I'd think that the best "Light Twin" would be around 3500-4000nm range, 2-4-2 in economy and LD3 containers in the hold. I.e. an A300, but with updated technology. Perhaps I am wrong.


User currently offlineTSS From United States of America, joined Dec 2006, 3050 posts, RR: 5
Reply 10, posted (4 years 9 months 3 days 4 hours ago) and read 18245 times:



Quoting Thegeek (Reply 9):
Why are you obsessed with 2-2-2 in economy? The only way it could ever happen is if it could be shown that it's worth paying a weight & fuel penalty for faster turn times. I would doubt this. Also, there's nothing green about it.

But that's only an extra half metre or so of width over 737/757 and A32x, which isn't such a big deal.

Quoting Thegeek (Reply 9):
I'd think that the best "Light Twin" would be around 3500-4000nm range, 2-4-2 in economy and LD3 containers in the hold. I.e. an A300, but with updated technology. Perhaps I am wrong.

That would be about a metre and a half wider than 737/757 and A32x which in my book is a wide-body and hardly a "light twin". Also, in a single-class layout that would be only 37 rows for 296 seats which would give the aircraft's fuselage a profile similar to a blimp: Great for rotation on takeoff, but probably not all that aerodynamically efficient at cruise.



Able to kill active threads stone dead with a single post!
User currently offlineRheinwaldner From Switzerland, joined Jan 2008, 2198 posts, RR: 5
Reply 11, posted (4 years 9 months 2 days 21 hours ago) and read 18197 times:



Quoting TSS (Reply 10):
wide-body and hardly a "light twin".

That must not be a contradiction. The structural efficiency of a widebody 300 seater should be better than that of a similarily sized narrowbody.

What is the best plane ever in the seat/MEW metrics? I assume the A300 is the best or one of the best.

For a 250-300 seater I would prefer a widebody. The range should have no influence on that design decision.

Quoting Thegeek (Reply 9):
I'd think that the best "Light Twin" would be around 3500-4000nm range, 2-4-2 in economy and LD3 containers in the hold. I.e. an A300, but with updated technology. Perhaps I am wrong.

I see the value of such a plane. Back to the roots! The first in this category (A300) set the standart!

I would expect stellar CASM of such a plane on short-to-medium routes. Maybe even the best CASM of any plane flying on this planet!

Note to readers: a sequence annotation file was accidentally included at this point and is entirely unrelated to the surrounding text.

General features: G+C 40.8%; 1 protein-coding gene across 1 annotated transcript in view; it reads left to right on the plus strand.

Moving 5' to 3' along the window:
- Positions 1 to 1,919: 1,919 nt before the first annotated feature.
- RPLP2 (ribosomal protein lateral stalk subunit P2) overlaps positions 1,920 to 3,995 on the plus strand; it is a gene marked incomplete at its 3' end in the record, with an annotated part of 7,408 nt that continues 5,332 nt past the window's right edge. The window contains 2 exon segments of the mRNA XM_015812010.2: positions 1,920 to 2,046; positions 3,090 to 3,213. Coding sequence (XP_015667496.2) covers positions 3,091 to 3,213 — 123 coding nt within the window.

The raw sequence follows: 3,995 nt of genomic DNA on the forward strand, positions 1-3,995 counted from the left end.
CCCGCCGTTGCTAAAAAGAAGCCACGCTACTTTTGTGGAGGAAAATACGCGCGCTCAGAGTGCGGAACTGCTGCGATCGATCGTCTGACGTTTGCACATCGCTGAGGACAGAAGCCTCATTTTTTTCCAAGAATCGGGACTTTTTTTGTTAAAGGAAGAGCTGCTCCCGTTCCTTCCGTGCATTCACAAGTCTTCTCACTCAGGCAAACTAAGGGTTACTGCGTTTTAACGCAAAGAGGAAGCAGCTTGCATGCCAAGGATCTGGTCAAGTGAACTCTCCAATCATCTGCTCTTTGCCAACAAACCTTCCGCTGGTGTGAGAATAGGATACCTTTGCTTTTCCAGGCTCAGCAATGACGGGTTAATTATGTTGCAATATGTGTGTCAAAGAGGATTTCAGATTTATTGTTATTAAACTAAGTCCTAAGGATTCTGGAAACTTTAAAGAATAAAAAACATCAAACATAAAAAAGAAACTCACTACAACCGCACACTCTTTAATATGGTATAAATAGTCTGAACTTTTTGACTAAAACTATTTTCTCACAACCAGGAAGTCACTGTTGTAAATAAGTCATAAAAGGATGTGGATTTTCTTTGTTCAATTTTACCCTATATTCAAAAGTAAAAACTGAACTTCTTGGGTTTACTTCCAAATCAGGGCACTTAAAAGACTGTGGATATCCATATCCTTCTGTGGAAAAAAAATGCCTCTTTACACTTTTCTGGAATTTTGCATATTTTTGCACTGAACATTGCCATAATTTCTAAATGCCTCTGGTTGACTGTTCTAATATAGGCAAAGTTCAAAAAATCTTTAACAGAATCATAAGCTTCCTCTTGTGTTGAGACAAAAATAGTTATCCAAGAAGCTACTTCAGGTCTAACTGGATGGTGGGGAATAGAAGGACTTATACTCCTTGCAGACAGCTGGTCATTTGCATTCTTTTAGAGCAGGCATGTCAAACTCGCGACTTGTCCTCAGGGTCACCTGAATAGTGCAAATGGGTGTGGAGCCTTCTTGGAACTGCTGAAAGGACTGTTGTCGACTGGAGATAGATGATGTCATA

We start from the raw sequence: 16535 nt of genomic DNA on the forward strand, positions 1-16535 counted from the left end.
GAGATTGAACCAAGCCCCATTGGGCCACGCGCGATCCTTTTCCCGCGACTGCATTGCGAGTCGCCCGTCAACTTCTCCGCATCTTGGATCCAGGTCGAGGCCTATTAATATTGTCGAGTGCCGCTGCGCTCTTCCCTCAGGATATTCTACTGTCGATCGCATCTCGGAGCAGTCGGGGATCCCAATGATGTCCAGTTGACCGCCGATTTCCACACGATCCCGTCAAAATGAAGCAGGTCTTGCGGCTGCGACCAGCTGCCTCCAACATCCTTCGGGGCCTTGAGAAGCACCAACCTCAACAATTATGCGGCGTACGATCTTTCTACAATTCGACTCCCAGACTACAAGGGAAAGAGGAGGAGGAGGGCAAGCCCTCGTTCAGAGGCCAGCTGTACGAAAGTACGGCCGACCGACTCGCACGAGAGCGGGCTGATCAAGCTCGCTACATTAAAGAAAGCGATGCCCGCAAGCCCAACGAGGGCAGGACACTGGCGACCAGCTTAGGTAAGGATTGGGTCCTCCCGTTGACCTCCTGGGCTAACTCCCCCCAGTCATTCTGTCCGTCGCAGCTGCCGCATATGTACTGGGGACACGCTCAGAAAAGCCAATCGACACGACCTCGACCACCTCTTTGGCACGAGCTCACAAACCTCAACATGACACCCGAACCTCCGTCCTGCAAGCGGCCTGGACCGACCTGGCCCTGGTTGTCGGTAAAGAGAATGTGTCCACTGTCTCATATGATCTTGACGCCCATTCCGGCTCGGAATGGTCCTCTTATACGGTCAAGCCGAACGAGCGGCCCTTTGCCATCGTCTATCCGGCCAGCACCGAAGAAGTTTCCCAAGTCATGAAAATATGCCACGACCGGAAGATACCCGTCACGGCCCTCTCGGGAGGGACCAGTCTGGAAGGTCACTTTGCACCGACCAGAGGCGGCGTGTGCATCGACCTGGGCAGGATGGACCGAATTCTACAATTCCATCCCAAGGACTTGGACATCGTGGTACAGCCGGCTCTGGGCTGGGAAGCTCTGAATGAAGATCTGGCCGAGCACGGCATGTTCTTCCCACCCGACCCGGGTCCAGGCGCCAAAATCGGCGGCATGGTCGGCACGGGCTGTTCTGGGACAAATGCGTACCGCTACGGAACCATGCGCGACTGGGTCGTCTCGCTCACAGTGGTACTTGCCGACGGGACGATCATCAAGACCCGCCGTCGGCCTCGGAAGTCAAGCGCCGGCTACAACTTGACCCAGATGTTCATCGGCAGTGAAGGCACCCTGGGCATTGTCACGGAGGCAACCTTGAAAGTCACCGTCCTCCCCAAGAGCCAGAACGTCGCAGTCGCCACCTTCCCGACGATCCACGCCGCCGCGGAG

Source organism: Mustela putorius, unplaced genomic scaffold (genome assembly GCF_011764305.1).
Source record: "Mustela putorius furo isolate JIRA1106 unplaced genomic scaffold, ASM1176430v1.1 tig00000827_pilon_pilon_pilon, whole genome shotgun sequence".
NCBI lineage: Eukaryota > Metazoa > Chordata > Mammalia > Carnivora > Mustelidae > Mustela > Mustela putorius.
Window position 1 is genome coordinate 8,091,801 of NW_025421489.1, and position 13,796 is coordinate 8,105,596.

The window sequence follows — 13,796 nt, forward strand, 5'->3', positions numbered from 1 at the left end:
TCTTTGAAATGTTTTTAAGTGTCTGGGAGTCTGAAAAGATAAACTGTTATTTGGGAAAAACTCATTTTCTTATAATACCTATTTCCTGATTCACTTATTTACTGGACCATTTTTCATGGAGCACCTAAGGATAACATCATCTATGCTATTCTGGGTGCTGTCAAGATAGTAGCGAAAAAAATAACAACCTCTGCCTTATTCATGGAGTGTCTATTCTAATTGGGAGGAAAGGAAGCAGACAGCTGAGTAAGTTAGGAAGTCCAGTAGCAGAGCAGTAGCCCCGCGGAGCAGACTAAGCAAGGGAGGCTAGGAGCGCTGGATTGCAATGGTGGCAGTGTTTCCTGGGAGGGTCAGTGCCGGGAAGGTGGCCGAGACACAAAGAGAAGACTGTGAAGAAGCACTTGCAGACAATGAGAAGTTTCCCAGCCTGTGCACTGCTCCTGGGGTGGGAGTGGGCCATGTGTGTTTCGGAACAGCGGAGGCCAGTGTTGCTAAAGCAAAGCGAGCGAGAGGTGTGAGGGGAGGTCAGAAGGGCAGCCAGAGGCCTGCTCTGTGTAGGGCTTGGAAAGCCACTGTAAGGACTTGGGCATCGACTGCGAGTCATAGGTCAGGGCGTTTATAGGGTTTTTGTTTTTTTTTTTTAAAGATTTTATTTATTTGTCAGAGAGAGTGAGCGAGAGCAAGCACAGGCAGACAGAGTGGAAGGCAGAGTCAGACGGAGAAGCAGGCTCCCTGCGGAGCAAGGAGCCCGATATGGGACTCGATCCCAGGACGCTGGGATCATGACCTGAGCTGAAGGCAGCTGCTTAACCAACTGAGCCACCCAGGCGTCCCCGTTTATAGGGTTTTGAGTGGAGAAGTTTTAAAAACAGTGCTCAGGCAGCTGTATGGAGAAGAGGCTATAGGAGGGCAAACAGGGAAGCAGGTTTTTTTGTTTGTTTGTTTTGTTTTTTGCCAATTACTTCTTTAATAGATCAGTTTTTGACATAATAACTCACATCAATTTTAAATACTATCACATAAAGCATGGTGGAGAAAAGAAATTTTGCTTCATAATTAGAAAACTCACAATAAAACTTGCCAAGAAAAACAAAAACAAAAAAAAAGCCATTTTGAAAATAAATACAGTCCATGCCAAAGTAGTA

User currently offlineRoseFlyer From United States of America, joined Feb 2004, 9378 posts, RR: 52
Reply 12, posted (4 years 9 months 2 days 20 hours ago) and read 18173 times:



Quoting TSS (Reply 10):

But that's only an extra half metre or so of width over 737/757 and A32x, which isn't such a big deal.

You don't think that is a big deal? That's probably 5% weight increase on the airplane with an off the cuff guess. Larger fuselage means beefier structure, not just more skin. 5% increase in weight means more than 5% increase in fuel burn. Why on earth would an airline want a 5% increase in fuel burn with absolutely zero increase in revenue potential? Is cutting 5 minutes off turn times going to recover that cost? Is it going to be so much drastically more comfortable that economy passengers (ie most cost sensitive) will go to it?

I think 2x2x2 is a dumb idea in economy. I doubt we'll ever see another twin aisle with less than 8 abreast.



If you have never designed an airplane part before, let the real designers do the work!
User currently offlineMSNDC9 From , joined Dec 1969, posts, RR:
Reply 13, posted (4 years 9 months 2 days 18 hours ago) and read 18145 times:



Quoting Thegeek (Reply 9):
I'd think that the best "Light Twin" would be around 3500-4000nm range, 2-4-2 in economy and LD3 containers in the hold. I.e. an A300, but with updated technology. Perhaps I am wrong.

You just described the 787-3 which has sold like hot cakes...


User currently offlineRacko From Germany, joined Nov 2001, 4856 posts, RR: 20
Reply 14, posted (4 years 9 months 2 days 16 hours ago) and read 18126 times:

The 787-3 was too big to be a real A300 replacement. Remember, it would have been a variant of a ~8000nm aircraft, the A300 was purpose-built.

User currently offlineRoseFlyer From United States of America, joined Feb 2004, 9378 posts, RR: 52
Reply 15, posted (4 years 9 months 2 days 16 hours ago) and read 18116 times:



Quoting MSNDC9 (Reply 13):

Quoting Thegeek (Reply 9):
I'd think that the best "Light Twin" would be around 3500-4000nm range, 2-4-2 in economy and LD3 containers in the hold. I.e. an A300, but with updated technology. Perhaps I am wrong.

You just described the 787-3 which has sold like hot cakes...

I still don't understand two aisles if you are below 8 abreast.